Judg.10-11:11, Acts 14, Jer. 23, Mark 9

There Are No Ifs

The famous profession of faith by a doubting father is dripping with application, but before getting to that I’d like to take a closer look at Jesus’ response to the man’s plea:

22 And often he has thrown him both into the fire and into the water to destroy him. But if You can do anything, have compassion on us and help us.”

23 Jesus said to him, If you can believe, all things are possible to him who believes.”

His almost witty response to the father’s request pushes the ball back into his skeptical court. Jesus is pointing out that the current roadblock is not His ability to heal but the man’s disability to believe.

Regarding His response, Matthew Henry’s commentary says this:

“He tacitly checks the weakness of his faith. The sufferer put it upon Christ’s power, If thou canst do any thing, … but Christ turns it upon him, and puts him upon questioning his own faith…”

Upon hearing that anything that he asks with belief can be done, the man exclaims:

“Lord, I believe; help my unbelief!”

Recently, when I can think to pray, I want to pray bold prayers. Because my God can in fact do anything, I often wonder why I hold back in the smallness of my requests.

Second to boldness is honesty. To be genuine, to say what I mean even when I feel guilt for such feelings. To be gut-wrenchingly real with God to the point that I test my understandings of His grace. Real enough to confess that maybe I don’t even believe the words that are coming out of my mouth. But that I believe He is big enough for my doubts.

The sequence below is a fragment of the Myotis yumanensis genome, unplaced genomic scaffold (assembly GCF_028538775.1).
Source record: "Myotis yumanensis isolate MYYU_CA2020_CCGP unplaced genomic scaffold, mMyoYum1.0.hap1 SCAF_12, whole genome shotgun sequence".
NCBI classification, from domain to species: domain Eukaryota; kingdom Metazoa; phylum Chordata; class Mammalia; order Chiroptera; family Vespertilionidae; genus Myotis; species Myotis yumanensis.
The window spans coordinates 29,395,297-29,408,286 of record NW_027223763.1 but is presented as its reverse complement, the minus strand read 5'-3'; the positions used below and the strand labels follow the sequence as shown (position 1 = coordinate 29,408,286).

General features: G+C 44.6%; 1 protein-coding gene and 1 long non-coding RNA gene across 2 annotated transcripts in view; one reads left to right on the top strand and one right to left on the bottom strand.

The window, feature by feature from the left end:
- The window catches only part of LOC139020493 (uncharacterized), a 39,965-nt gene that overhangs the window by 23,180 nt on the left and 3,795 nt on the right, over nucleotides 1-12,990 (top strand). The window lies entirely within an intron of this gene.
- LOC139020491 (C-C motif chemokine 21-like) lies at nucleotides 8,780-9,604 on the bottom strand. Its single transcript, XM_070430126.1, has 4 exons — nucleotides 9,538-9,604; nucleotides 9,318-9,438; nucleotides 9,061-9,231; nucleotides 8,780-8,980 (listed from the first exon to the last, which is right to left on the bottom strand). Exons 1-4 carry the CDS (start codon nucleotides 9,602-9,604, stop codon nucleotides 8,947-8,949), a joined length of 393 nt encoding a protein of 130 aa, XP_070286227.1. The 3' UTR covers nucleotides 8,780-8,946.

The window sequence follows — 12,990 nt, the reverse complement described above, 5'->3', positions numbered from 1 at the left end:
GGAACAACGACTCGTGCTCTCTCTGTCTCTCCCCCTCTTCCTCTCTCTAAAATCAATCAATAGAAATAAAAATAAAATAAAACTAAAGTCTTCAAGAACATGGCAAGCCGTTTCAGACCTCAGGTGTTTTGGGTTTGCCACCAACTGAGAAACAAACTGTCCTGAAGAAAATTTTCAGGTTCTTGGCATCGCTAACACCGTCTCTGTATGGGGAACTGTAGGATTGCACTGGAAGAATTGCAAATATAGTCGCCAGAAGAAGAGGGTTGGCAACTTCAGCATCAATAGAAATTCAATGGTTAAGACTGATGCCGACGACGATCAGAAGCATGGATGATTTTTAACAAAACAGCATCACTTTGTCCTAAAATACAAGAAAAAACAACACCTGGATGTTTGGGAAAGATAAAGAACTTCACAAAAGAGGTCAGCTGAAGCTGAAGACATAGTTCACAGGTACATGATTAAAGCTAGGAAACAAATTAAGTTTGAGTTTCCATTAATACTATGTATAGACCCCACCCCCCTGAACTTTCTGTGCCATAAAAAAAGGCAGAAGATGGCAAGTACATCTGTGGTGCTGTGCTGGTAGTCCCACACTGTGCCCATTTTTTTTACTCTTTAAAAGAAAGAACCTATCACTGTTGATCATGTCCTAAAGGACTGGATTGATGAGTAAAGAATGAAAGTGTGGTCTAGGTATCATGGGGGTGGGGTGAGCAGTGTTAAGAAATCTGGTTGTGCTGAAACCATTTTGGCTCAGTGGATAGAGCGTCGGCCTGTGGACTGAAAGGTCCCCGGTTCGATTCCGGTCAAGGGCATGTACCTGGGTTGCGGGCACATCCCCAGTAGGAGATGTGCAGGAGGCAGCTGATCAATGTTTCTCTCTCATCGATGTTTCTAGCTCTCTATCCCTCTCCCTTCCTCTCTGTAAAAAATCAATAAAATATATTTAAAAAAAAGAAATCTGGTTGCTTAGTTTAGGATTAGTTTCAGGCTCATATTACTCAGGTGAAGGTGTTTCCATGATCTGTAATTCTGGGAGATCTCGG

Those that complain of unbelief, must look up to Christ for grace to help them against it, and his grace shall be sufficient for them. “Help mine unbelief, help me to a pardon for it, help me with power against it; help out what is wanting in my faith with thy grace, the strength of which is perfected in our weakness.”




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2 responses to “Judg.10-11:11, Acts 14, Jer. 23, Mark 9

  1. Sometimes I pray small because my doubt in myself–am I sure this is something I really want (to do, to have, to be)? What if I ask the Lord and I find its fulfillment far less (fulfilling) than I imagined it to be–what if He had something better in mind if I had just waited on Him? It is easier (for me) to pray for others, boldly. I default to praying God’s will for my life, because I don’t trust myself in knowing what’s best for me; it kinda saves me from having to be responsible for where I find myself; and it takes some of the edge off of getting a ‘no’ to my deepest desires.

    I don’t think I’d ever have put these concepts into actual words if not for your post. It gives me a lot to think about.

  2. Praying “Help me overcome my unbelief” is what got me saved.

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